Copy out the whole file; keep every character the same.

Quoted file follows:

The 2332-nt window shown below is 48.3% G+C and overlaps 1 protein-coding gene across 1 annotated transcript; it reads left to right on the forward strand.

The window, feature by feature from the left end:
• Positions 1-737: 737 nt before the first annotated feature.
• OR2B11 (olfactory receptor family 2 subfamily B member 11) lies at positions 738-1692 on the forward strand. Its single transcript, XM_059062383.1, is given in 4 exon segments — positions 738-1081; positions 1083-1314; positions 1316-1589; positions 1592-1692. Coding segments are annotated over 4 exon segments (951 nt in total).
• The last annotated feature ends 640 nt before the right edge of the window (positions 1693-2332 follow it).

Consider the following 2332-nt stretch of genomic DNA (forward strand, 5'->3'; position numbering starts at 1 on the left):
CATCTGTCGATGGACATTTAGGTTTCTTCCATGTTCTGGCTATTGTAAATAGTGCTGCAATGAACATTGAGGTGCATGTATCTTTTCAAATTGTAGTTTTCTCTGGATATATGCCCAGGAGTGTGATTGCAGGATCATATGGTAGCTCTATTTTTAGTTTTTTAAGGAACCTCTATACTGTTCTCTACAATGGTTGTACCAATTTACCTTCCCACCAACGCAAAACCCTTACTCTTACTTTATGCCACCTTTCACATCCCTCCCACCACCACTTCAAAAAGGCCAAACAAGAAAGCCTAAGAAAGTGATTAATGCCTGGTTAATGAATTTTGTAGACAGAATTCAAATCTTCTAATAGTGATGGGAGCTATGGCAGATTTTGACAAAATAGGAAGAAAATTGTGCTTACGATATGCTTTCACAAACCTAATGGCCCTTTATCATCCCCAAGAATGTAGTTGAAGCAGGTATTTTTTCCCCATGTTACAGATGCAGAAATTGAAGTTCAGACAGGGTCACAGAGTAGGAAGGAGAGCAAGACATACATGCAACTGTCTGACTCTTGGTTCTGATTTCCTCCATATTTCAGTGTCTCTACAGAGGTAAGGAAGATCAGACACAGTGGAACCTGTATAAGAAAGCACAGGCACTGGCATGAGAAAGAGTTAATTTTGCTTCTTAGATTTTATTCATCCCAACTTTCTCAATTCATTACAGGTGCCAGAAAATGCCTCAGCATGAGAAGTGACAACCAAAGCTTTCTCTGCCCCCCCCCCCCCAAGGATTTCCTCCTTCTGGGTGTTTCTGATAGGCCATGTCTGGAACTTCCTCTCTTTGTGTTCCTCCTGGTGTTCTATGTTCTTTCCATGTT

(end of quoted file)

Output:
The 2332-nt window shown below is 48.3% G+C and overlaps 1 protein-coding gene across 1 annotated transcript; it reads left to right on the forward strand.

The window, feature by feature from the left end:
• Positions 1-737: 737 nt before the first annotated feature.
• OR2B11 (olfactory receptor family 2 subfamily B member 11) lies at positions 738-1692 on the forward strand. Its single transcript, XM_059062383.1, is given in 4 exon segments — positions 738-1081; positions 1083-1314; positions 1316-1589; positions 1592-1692. Coding segments are annotated over 4 exon segments (951 nt in total).
• The last annotated feature ends 640 nt before the right edge of the window (positions 1693-2332 follow it).

Consider the following 2332-nt stretch of genomic DNA (forward strand, 5'->3'; position numbering starts at 1 on the left):
CATCTGTCGATGGACATTTAGGTTTCTTCCATGTTCTGGCTATTGTAAATAGTGCTGCAATGAACATTGAGGTGCATGTATCTTTTCAAATTGTAGTTTTCTCTGGATATATGCCCAGGAGTGTGATTGCAGGATCATATGGTAGCTCTATTTTTAGTTTTTTAAGGAACCTCTATACTGTTCTCTACAATGGTTGTACCAATTTACCTTCCCACCAACGCAAAACCCTTACTCTTACTTTATGCCACCTTTCACATCCCTCCCACCACCACTTCAAAAAGGCCAAACAAGAAAGCCTAAGAAAGTGATTAATGCCTGGTTAATGAATTTTGTAGACAGAATTCAAATCTTCTAATAGTGATGGGAGCTATGGCAGATTTTGACAAAATAGGAAGAAAATTGTGCTTACGATATGCTTTCACAAACCTAATGGCCCTTTATCATCCCCAAGAATGTAGTTGAAGCAGGTATTTTTTCCCCATGTTACAGATGCAGAAATTGAAGTTCAGACAGGGTCACAGAGTAGGAAGGAGAGCAAGACATACATGCAACTGTCTGACTCTTGGTTCTGATTTCCTCCATATTTCAGTGTCTCTACAGAGGTAAGGAAGATCAGACACAGTGGAACCTGTATAAGAAAGCACAGGCACTGGCATGAGAAAGAGTTAATTTTGCTTCTTAGATTTTATTCATCCCAACTTTCTCAATTCATTACAGGTGCCAGAAAATGCCTCAGCATGAGAAGTGACAACCAAAGCTTTCTCTGCCCCCCCCCCCCCAAGGATTTCCTCCTTCTGGGTGTTTCTGATAGGCCATGTCTGGAACTTCCTCTCTTTGTGTTCCTCCTGGTGTTCTATGTTCTTTCCATGTT